Environmental Engineering Reference
In-Depth Information
possible to downscale the results to local situations, analyzing nonperiodic
time variations of climatic records to identify variations and to give quan-
titative evaluation of their levels; in this way, it is possible to extrapolate
the evolutionary trends of the phenomena and, most of all, to provide sce-
narios of the environmental variations that are likely to happen in a few
To obtain such results, first of all it is necessary to collect the climatic
and environmental data available and to submit them systematically to crit-
ical analysis, homogenization, and georeferentiation before using them to
feed a properly designed, multidisciplinary geodatabase. The use of
advanced geographic information systems is instrumental not only to
manage the vast amount of data but also to perform simulations, to calcu-
late ancillary and derivate layers of information, to carry out statistical and
geostatistical analyses, and to produce thematic maps. All the climatic
records collected at every station should be thoroughly analyzed to obtain
the statistical parameters that are needed to describe the local climate , as
well as to identify both cyclic and nonperiodic variations. The latter consti-
tute the basis for the elaboration of a mathematical model describing future
local climatic trends. In parallel, environmental data (physical and biolog-
ical) should be used to create, test, and calibrate a complex algorithmic
model of the spatial distribution and variability of the main features influ-
encing micro- and topoclimates. This model, in turn, is applied to climatic
data to regionalize them, thus obtaining detailed maps that quantitatively
depict their spatial variation. The same algorithms should finally be applied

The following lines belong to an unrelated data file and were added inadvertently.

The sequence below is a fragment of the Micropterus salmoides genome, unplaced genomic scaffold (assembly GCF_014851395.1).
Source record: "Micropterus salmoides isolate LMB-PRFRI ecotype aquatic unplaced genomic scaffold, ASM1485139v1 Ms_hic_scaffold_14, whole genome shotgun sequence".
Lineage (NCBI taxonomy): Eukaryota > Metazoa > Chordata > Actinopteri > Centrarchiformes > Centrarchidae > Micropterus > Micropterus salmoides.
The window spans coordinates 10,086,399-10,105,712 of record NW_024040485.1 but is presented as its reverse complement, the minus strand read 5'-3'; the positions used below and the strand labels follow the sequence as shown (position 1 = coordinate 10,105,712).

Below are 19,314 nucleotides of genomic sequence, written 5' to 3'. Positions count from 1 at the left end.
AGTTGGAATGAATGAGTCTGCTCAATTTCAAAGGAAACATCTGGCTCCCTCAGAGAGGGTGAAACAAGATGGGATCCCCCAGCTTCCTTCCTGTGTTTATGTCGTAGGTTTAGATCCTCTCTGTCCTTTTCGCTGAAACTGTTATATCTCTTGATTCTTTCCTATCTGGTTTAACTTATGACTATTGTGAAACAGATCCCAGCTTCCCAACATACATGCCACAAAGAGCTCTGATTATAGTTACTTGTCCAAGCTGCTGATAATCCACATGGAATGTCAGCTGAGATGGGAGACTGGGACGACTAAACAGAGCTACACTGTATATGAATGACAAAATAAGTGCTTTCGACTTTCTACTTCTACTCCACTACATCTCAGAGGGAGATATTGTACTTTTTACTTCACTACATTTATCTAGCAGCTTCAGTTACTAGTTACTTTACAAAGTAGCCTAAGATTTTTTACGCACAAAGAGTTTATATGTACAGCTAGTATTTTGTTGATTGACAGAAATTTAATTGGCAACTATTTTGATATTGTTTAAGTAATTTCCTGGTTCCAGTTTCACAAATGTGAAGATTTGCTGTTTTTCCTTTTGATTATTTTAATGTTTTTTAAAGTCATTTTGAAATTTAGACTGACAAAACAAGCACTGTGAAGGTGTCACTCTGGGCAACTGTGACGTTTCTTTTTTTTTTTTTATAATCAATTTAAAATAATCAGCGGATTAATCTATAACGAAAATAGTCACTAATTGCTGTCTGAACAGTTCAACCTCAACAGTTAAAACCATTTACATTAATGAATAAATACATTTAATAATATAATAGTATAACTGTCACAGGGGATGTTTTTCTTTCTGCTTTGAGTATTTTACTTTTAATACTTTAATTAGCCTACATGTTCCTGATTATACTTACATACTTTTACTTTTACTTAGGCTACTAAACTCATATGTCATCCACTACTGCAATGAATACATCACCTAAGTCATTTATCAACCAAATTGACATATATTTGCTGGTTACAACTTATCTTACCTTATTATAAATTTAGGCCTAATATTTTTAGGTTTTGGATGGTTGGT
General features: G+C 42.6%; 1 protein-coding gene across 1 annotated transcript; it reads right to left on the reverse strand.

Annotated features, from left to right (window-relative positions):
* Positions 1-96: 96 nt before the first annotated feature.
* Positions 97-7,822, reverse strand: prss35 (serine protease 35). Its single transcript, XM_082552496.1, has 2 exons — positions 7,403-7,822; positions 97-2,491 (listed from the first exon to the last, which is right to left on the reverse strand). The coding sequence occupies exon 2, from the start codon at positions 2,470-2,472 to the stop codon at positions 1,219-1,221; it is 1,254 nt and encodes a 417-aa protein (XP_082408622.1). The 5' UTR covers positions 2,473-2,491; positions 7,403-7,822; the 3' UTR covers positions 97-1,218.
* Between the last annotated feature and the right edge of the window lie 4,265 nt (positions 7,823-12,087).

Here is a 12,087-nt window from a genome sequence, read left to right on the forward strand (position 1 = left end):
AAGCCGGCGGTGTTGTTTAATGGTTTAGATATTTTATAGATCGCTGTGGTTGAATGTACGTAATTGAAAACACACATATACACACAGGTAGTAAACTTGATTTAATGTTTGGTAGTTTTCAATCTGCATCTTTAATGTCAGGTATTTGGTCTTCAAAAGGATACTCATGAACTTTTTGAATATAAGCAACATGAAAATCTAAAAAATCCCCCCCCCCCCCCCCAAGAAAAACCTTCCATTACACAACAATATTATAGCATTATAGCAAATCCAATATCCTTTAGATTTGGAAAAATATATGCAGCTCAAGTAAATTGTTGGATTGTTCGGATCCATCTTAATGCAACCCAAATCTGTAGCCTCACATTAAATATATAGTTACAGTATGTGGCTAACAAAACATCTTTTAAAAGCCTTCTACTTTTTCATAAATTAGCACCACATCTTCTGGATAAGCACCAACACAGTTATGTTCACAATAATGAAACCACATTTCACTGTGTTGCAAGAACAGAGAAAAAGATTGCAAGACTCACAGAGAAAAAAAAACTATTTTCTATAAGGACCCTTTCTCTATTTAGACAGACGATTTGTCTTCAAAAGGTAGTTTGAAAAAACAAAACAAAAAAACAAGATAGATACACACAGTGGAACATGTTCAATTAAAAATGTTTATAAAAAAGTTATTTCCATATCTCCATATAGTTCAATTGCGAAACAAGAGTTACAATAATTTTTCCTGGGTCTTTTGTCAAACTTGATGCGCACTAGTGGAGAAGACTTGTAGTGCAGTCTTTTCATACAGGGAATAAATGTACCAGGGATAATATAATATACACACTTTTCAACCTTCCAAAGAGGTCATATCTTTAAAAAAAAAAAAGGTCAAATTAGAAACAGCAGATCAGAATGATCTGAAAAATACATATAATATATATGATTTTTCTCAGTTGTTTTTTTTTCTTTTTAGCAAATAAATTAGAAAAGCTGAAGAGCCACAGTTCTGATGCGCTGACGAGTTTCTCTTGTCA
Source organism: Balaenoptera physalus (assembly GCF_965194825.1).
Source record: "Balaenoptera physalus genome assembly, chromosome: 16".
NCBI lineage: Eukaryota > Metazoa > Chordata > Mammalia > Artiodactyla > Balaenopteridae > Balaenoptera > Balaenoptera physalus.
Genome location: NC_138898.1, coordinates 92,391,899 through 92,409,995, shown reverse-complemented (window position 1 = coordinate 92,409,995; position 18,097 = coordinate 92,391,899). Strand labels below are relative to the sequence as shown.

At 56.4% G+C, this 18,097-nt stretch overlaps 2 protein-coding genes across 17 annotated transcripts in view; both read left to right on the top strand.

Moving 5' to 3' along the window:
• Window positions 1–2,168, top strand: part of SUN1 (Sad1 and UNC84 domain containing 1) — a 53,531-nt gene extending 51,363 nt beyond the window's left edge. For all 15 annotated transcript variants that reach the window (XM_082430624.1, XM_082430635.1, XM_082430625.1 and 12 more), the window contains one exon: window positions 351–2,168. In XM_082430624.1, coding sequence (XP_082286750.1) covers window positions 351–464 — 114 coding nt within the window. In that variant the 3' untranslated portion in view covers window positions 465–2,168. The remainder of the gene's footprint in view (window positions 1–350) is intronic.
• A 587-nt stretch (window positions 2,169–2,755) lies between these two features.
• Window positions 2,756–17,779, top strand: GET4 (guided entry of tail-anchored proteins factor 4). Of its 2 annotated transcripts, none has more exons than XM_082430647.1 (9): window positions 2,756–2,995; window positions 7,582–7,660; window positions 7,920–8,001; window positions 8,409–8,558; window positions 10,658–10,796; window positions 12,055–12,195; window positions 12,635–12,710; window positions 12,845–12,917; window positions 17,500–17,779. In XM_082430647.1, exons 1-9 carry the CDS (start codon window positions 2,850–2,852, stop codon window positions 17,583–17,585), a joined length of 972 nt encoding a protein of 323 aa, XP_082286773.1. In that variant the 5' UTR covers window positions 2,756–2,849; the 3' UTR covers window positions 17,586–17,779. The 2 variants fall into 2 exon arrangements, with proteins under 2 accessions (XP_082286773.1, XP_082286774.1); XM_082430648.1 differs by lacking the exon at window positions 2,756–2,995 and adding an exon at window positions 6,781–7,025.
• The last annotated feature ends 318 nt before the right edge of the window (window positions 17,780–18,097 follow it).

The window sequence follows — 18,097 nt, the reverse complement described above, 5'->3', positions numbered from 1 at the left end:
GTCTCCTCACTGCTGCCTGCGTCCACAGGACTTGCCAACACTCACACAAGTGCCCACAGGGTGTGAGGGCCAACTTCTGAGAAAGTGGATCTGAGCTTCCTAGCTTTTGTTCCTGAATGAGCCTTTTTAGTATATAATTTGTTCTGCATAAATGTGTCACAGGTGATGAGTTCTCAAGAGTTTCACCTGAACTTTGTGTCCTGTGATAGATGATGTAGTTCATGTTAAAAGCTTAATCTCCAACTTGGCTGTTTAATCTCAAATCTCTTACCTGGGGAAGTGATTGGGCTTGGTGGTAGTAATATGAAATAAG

to the forecast values of climatic parameters and bioclimatic indices to
produce maps of the probable scenarios, and to describe the spatial distri-
bution of the probability of any given climatic variation.
Detailed information on the spatial and time distribution and variability
of climatic parameters and bioclimatic indices, when properly cross-
refenced with the other relevant information, make it possible to adopt opti-
mal strategies for territorial governance as well as to draft the best possible
plans for sustainable development and the exploitation of environment and
territory. In particular, it makes it easier and more effectual to delimit and
characterize areas prone to natural hazard (also quantifying the related risk,
thus reducing the overall average cost paid for safety and remediation), to
choose adequate agricultural practices as a function of local land use suit-
ability features (making it easier to maximize both land profitability and
sustainability), and to plan and realize artifacts and interventions that are
more adequate to present and future needs and situations, to achieve the
maximum result with the minimum possible effort and impact, and to
obtain an actual improvement in quality of life and landscape.
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